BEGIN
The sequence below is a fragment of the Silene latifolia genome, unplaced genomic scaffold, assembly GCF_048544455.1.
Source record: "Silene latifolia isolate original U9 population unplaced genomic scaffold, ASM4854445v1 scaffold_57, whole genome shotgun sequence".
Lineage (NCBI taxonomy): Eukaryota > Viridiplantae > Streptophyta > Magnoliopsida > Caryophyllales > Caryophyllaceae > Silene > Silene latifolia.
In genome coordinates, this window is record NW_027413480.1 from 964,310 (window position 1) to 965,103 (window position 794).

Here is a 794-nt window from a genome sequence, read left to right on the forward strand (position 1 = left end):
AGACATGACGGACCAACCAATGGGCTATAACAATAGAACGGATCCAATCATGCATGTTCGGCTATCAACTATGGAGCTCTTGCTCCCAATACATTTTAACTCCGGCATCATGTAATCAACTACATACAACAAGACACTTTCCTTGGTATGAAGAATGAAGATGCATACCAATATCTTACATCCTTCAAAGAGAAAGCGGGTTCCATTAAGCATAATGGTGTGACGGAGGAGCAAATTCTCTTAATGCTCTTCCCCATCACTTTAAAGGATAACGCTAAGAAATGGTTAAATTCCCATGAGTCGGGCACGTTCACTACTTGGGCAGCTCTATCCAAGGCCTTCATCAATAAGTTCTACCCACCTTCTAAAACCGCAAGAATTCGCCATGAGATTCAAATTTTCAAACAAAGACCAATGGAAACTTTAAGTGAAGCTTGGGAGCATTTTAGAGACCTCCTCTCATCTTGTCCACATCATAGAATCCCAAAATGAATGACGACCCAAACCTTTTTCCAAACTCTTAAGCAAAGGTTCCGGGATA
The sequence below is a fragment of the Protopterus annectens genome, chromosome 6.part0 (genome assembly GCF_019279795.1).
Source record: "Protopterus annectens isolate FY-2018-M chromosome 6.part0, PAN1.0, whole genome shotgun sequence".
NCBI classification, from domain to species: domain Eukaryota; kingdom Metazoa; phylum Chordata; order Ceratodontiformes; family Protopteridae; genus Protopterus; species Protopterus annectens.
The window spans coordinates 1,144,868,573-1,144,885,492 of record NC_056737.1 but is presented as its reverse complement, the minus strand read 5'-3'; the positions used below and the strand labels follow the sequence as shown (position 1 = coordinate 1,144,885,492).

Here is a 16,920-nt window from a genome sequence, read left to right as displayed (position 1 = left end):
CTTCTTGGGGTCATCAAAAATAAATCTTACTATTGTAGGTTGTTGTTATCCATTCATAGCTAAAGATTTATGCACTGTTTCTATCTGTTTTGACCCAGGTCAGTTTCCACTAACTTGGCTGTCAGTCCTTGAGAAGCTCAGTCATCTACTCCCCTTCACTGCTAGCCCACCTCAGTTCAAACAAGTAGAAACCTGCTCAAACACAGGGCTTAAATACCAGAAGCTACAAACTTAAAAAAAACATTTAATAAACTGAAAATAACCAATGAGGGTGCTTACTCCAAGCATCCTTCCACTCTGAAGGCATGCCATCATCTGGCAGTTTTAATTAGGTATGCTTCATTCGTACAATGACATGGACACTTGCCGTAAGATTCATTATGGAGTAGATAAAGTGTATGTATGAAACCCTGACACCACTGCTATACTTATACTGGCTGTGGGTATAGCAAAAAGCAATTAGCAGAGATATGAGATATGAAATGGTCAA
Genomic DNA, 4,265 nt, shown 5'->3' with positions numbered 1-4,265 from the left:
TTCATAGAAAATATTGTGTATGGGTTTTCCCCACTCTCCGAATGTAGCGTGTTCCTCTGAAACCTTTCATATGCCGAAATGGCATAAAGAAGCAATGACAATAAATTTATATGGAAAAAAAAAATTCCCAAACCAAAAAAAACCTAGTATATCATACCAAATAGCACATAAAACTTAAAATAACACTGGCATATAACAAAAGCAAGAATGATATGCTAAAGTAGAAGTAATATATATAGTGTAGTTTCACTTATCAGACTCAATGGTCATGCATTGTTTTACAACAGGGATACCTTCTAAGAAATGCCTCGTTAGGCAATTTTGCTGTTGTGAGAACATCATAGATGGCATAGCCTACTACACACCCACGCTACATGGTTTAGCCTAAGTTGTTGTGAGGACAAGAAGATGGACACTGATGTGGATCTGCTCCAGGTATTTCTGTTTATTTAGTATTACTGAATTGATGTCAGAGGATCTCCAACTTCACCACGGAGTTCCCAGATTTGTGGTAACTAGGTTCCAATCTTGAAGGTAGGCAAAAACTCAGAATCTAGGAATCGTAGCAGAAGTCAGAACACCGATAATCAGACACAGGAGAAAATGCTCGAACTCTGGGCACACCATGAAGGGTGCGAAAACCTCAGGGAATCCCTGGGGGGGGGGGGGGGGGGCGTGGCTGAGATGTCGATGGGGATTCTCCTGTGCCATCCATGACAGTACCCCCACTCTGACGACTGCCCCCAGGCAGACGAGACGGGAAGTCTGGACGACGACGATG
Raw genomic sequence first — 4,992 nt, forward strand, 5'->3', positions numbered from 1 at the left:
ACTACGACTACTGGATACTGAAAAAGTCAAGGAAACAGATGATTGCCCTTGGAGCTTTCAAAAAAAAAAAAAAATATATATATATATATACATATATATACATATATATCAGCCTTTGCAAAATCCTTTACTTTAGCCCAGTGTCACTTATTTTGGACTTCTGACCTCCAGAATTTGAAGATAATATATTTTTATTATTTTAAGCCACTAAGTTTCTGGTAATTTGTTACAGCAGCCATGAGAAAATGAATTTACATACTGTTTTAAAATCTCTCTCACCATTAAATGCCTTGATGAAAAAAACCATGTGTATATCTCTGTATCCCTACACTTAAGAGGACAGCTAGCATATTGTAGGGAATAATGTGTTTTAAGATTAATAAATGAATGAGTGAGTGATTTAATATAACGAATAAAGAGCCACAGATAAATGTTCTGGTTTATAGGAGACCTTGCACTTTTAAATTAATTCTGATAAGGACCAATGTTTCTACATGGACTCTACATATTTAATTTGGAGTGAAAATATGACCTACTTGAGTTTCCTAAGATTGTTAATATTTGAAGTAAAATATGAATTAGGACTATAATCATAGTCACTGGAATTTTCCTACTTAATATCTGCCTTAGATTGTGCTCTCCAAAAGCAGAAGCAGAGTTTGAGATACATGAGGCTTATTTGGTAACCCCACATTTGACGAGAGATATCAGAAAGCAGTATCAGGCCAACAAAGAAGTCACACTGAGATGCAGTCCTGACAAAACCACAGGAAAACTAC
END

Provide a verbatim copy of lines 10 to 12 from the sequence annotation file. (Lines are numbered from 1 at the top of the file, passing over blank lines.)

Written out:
The window spans coordinates 1,144,868,573-1,144,885,492 of record NC_056737.1 but is presented as its reverse complement, the minus strand read 5'-3'; the positions used below and the strand labels follow the sequence as shown (position 1 = coordinate 1,144,885,492).

Here is a 16,920-nt window from a genome sequence, read left to right as displayed (position 1 = left end):
CTTCTTGGGGTCATCAAAAATAAATCTTACTATTGTAGGTTGTTGTTATCCATTCATAGCTAAAGATTTATGCACTGTTTCTATCTGTTTTGACCCAGGTCAGTTTCCACTAACTTGGCTGTCAGTCCTTGAGAAGCTCAGTCATCTACTCCCCTTCACTGCTAGCCCACCTCAGTTCAAACAAGTAGAAACCTGCTCAAACACAGGGCTTAAATACCAGAAGCTACAAACTTAAAAAAAACATTTAATAAACTGAAAATAACCAATGAGGGTGCTTACTCCAAGCATCCTTCCACTCTGAAGGCATGCCATCATCTGGCAGTTTTAATTAGGTATGCTTCATTCGTACAATGACATGGACACTTGCCGTAAGATTCATTATGGAGTAGATAAAGTGTATGTATGAAACCCTGACACCACTGCTATACTTATACTGGCTGTGGGTATAGCAAAAAGCAATTAGCAGAGATATGAGATATGAAATGGTCAA